Palestinian ambassador visits Dagenham school
PUBLISHED: 12:00 27 September 2019
All Saints School
Palestine's ambassador to the UK has visited a Dagenham school to see its work looking at the connections between the two countries.
Dr Husam Zomlot went to All Saints Catholic School on Friday, September 20 and saw the efforts made as part of the Rivers of the World project, which sees pupils partnered around the world to explore the rivers close to them and across the globe. It's run by the Thames Festival Trust.
All Saints has been looking at rivers in Jericho, Palestine, thought to be one of the oldest cities in the world.
Both in Dagenham and Jericho, plastic pollution in the water is an issue. Students explored ideas around the problem and worked together to create an artwork that was shown at The Crystal in Newham.
"Those rivers are ways for the project to show a connection," said the school's assistant head Nick Pauro.
"It really opened the doors for the community to the rivers of the world and see that they're all connected."
Mr Pauro said the ambassador saw the school's work on Twitter and direct messaged to see if he could come and see it first-hand.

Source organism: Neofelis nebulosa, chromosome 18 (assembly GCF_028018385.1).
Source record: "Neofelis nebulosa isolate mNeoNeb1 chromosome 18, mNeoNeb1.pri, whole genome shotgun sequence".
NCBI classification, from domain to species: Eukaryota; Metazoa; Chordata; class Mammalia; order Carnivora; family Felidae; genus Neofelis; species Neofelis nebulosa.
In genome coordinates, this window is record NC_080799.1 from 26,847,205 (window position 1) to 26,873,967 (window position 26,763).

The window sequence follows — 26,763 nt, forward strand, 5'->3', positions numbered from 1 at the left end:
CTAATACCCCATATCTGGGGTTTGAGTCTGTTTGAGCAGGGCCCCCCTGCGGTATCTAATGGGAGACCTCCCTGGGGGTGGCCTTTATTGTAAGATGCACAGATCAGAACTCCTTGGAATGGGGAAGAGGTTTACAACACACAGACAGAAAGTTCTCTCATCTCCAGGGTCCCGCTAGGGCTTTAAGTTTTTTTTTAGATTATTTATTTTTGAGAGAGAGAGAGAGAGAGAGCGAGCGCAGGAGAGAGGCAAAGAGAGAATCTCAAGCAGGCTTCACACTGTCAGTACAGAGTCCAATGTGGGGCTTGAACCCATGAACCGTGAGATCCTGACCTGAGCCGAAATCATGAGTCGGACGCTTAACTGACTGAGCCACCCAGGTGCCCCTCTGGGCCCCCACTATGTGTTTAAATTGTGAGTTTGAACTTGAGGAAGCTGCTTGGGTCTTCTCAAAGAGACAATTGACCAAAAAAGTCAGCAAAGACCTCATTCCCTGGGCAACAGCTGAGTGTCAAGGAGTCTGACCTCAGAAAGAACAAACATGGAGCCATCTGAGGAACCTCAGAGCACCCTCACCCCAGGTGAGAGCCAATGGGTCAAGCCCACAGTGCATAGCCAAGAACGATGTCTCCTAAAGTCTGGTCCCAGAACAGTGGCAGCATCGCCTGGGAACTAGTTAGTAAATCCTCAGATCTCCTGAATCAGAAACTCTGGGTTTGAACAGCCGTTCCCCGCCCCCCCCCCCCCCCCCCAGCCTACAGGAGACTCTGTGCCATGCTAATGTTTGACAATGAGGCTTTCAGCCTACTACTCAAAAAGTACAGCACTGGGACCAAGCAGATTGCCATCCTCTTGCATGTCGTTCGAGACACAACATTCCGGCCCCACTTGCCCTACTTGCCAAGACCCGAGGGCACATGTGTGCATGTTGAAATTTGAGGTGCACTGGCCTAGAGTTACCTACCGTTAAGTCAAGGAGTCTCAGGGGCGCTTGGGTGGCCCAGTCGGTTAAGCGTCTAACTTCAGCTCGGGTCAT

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"His reaction was surprise," Mr Pauro added. "He was really taken back by our students' creativity.
"He had a lot of praise for the staff, their hospitality to the Palestinian people. He was quite humbled. He was booked in for an hour, but ended up staying the whole day.
"As well as the rivers project, the school is hosting six teachers from the Middle Eastern country. Six from the Dagenham school will be going to Palestine to complete the exchange.
"He met the school dog, he really did get involved."
As well as All Saints, six other schools in the borough are taking part in the rivers project: Robert Clack, Barking Abbey, Dagenham Park, Eastbury and Riverside.
"It's of priceless value for our children, getting an enrichment experience seeing beyond borders, knowing they're in a connected world," Mr Pauro added.
"Knowing even a little bit of the Palestinian situation gives them food for thought."
"We just start it at the level of the human condition. From then, no topic is inaccessible when we think about people and people's involvement in something."